In cross-sectional multivariate analyses, increasing age, female sex, nonwhite race/ethnicity, diabetes, current smoking, and higher body mass index were all independently associated with higher odds of 25(OH)D deficiency…while greater physical activity, vitamin D supplementation, and nonwinter season were inversely associated. During a median 8.7 years of follow-up, there were 1806 deaths, including 777 from CVD. In multivariate models (adjusted for baseline demographics, season, and traditional and novel CVD risk factors), compared with the highest quartile, being in the lowest quartile…was associated with a 26% increased rate of all-cause mortality…and a population attributable risk of 3.1%. The adjusted models of CVD and cancer mortality revealed a higher risk, which was not statistically significant….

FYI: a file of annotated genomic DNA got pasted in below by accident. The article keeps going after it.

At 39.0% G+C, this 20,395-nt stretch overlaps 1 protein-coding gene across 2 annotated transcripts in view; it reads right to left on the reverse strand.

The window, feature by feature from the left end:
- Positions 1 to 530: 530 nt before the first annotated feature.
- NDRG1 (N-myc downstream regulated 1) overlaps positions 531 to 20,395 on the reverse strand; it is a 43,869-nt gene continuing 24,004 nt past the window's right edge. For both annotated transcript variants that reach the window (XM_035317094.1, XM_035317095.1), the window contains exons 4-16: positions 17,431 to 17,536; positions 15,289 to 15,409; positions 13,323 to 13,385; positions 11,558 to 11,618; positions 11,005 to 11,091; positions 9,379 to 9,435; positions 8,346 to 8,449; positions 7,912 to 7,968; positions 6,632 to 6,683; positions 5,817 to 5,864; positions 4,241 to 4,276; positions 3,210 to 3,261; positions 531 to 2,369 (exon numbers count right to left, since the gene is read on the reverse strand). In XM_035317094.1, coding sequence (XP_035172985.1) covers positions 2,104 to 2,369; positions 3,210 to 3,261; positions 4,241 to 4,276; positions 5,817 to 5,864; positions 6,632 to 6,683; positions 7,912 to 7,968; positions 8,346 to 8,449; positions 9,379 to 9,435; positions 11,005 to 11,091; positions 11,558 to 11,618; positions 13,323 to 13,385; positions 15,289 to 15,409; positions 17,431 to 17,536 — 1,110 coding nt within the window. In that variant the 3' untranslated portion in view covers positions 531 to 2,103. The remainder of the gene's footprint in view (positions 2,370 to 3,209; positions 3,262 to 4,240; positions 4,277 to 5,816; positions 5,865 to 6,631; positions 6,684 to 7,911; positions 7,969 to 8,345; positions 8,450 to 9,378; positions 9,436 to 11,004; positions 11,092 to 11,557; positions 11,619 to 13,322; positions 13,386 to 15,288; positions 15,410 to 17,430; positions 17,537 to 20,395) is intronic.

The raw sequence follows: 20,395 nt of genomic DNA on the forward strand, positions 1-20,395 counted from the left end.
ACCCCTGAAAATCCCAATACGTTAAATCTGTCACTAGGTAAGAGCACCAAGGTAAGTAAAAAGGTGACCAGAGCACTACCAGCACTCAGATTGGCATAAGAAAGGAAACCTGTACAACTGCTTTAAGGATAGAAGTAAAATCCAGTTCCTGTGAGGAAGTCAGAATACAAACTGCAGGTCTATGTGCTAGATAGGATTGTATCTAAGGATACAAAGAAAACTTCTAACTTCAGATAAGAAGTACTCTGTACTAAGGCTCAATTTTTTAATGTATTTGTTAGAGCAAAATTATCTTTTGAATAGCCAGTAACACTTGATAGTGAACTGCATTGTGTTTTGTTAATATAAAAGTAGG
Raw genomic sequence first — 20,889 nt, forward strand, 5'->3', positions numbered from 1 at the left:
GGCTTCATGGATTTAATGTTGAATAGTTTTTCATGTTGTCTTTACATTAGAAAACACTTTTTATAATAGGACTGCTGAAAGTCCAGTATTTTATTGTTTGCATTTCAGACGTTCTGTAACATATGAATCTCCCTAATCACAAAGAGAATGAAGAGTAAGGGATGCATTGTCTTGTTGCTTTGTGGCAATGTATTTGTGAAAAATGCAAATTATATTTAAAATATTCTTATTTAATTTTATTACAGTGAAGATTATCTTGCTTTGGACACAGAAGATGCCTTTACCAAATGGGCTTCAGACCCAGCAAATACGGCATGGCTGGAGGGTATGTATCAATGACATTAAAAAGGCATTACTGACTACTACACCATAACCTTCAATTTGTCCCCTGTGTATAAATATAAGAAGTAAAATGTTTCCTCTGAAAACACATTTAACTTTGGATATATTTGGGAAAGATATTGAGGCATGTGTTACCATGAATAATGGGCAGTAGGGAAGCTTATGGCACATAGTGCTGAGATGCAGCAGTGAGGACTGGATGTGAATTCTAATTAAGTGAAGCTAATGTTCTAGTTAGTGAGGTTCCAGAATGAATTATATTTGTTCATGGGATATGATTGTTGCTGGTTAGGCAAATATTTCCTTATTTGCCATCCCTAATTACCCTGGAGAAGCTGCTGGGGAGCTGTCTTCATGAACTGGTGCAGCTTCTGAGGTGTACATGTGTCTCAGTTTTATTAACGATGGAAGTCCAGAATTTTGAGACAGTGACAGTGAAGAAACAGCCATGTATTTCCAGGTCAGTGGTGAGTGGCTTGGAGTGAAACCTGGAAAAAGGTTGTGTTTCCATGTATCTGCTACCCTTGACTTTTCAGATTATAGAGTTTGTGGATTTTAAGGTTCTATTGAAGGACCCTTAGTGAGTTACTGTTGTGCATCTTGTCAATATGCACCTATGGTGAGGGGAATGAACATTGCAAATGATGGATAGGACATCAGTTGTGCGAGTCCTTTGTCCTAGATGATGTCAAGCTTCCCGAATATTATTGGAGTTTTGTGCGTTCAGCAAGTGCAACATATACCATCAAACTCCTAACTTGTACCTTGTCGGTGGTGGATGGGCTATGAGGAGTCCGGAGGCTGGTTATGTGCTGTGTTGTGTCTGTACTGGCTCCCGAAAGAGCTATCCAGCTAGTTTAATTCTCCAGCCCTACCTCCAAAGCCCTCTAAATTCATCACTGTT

ScienceDaily, Low Vitamin D Levels Pose Large Threat To Health; Overall 26 Percent Increased Risk Of Death. Death due to ateriosclerosis probably isn’t the strongest evolutionary force; most people who die of heart disease are past reproductive peak. But, it is noted in this, and other, research that Vitamin D levels seem to have a global influence on fitness, probably mediated through immune robusticity.
Related: Evolution of human skin color.